Dollars and Jens
Monday, June 15, 2015
stock buybacks and corporate investment
So some Senators think corporate stock buy-backs constitute market manipulation, which is weird, so there's a lot one could potentially address there, but once again I find a particular bit of minutia interesting and fixate on
A growing body of research suggests that the vast amounts U.S. corporations have spent to repurchase their own stock is a chief cause of the stagnation of American wages and investment, and could be a potential source of long-term national decline.
Levine's response is that if you return the money to shareholders, they're probably not just letting it sit there, and that they might be better at identifying investment opportunities than the corporations earning the money, especially if those opportunities are in industries other than where corporations are especially profitable, but also especially for those corporations that are inclined to return money to the shareholders. I've heavily interpreted and added to Levine's argument, but that last bit leads into my response, which is that the causality that she's implying is not intuitive.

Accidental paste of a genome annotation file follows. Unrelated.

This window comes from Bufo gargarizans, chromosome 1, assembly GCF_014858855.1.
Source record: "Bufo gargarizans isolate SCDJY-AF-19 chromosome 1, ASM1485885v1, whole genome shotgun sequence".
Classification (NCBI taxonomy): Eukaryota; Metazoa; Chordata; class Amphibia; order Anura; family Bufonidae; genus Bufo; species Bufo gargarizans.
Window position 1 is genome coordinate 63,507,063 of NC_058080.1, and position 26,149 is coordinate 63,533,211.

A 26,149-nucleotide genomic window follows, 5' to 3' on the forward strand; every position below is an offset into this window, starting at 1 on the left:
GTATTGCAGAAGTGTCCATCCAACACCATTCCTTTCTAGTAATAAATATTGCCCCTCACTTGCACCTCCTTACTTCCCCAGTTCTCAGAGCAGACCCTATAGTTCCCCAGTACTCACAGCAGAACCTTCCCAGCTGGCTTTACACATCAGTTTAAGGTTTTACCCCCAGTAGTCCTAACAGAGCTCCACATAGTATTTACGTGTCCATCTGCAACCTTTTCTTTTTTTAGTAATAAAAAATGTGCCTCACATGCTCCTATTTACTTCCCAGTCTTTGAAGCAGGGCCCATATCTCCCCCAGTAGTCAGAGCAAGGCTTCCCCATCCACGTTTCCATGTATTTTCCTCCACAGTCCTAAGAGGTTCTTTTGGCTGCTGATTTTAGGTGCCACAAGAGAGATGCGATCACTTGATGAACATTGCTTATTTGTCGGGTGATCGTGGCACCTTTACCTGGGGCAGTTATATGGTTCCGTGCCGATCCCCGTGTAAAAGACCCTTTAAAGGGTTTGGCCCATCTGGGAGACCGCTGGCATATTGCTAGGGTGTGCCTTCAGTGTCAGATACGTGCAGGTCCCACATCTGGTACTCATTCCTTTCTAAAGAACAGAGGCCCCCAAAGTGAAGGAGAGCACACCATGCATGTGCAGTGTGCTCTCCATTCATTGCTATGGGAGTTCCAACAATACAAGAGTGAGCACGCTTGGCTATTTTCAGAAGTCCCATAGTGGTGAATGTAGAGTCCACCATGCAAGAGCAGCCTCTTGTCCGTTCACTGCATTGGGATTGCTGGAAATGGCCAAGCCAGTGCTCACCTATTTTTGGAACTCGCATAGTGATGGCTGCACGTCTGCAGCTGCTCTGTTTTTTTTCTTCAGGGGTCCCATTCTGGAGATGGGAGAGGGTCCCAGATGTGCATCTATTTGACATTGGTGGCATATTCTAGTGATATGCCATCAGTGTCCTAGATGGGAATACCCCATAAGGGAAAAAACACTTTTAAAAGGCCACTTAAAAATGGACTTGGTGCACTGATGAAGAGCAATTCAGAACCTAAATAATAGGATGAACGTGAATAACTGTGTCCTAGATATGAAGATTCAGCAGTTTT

Now perhaps the research to which she's referring does make that causal case; one can imagine that if some external force induced companies to return cash to investors, that would naturally reduce the amount of money they have available to invest in their own operations.  The usual story, though, is that a lot of companies are returning cash to shareholders because they can't find useful internal investments; it seems worth noting that the usual biases and conflicts of interest of management are to be too quick to invest in unpromising projects instead of disgorging cash, so it would lend them credibility if they're buying out shareholders instead.  The Senator's story would suggest that the buybacks leave too little cash for responsible investment, while the conventional story indicates that the buybacks are being caused by companies' having a lot of cash, so I will note that corporate cash holdings are notoriously high right now; there are unrelated reasons why one would expect cash to be higher (and debt to be lower) in equilibrium than a few years ago, but this data point at least seems much more consistent with a story of "we have a huge amount of cash and nothing useful to do with it internally, so we'll give some of it to shareholders and sit on a less huge amount of cash" than "we don't have enough cash to spend more on R&D, because we gave too much back to investors."

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